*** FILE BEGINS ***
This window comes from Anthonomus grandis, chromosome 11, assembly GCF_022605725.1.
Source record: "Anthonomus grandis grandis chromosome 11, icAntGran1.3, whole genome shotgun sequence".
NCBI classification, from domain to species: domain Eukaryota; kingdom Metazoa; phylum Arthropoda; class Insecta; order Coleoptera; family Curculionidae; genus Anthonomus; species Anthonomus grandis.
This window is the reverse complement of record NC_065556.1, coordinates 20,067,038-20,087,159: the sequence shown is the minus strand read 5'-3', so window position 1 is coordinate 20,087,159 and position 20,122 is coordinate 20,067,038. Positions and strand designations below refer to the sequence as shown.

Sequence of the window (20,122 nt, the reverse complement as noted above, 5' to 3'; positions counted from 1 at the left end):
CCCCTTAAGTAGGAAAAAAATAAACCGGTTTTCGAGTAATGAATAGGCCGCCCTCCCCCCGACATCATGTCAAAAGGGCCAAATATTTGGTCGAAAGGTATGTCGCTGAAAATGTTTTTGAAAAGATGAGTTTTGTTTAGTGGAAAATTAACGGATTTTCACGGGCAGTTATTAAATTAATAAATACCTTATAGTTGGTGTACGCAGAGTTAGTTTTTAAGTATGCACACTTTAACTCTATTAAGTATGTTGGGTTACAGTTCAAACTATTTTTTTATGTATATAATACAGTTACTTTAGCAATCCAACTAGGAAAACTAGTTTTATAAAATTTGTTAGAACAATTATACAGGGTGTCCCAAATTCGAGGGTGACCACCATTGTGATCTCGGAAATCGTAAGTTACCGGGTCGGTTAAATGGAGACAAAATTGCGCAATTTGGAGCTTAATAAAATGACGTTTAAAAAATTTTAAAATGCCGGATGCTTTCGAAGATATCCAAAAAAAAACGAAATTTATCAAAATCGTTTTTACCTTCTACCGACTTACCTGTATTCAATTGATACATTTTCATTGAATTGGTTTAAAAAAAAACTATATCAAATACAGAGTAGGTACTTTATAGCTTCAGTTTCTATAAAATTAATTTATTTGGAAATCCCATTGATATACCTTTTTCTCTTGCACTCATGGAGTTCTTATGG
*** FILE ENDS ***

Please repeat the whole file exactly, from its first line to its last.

This window comes from Anthonomus grandis, chromosome 11, assembly GCF_022605725.1.
Source record: "Anthonomus grandis grandis chromosome 11, icAntGran1.3, whole genome shotgun sequence".
NCBI classification, from domain to species: domain Eukaryota; kingdom Metazoa; phylum Arthropoda; class Insecta; order Coleoptera; family Curculionidae; genus Anthonomus; species Anthonomus grandis.
This window is the reverse complement of record NC_065556.1, coordinates 20,067,038-20,087,159: the sequence shown is the minus strand read 5'-3', so window position 1 is coordinate 20,087,159 and position 20,122 is coordinate 20,067,038. Positions and strand designations below refer to the sequence as shown.

Sequence of the window (20,122 nt, the reverse complement as noted above, 5' to 3'; positions counted from 1 at the left end):
CCCCTTAAGTAGGAAAAAAATAAACCGGTTTTCGAGTAATGAATAGGCCGCCCTCCCCCCGACATCATGTCAAAAGGGCCAAATATTTGGTCGAAAGGTATGTCGCTGAAAATGTTTTTGAAAAGATGAGTTTTGTTTAGTGGAAAATTAACGGATTTTCACGGGCAGTTATTAAATTAATAAATACCTTATAGTTGGTGTACGCAGAGTTAGTTTTTAAGTATGCACACTTTAACTCTATTAAGTATGTTGGGTTACAGTTCAAACTATTTTTTTATGTATATAATACAGTTACTTTAGCAATCCAACTAGGAAAACTAGTTTTATAAAATTTGTTAGAACAATTATACAGGGTGTCCCAAATTCGAGGGTGACCACCATTGTGATCTCGGAAATCGTAAGTTACCGGGTCGGTTAAATGGAGACAAAATTGCGCAATTTGGAGCTTAATAAAATGACGTTTAAAAAATTTTAAAATGCCGGATGCTTTCGAAGATATCCAAAAAAAAACGAAATTTATCAAAATCGTTTTTACCTTCTACCGACTTACCTGTATTCAATTGATACATTTTCATTGAATTGGTTTAAAAAAAAACTATATCAAATACAGAGTAGGTACTTTATAGCTTCAGTTTCTATAAAATTAATTTATTTGGAAATCCCATTGATATACCTTTTTCTCTTGCACTCATGGAGTTCTTATGG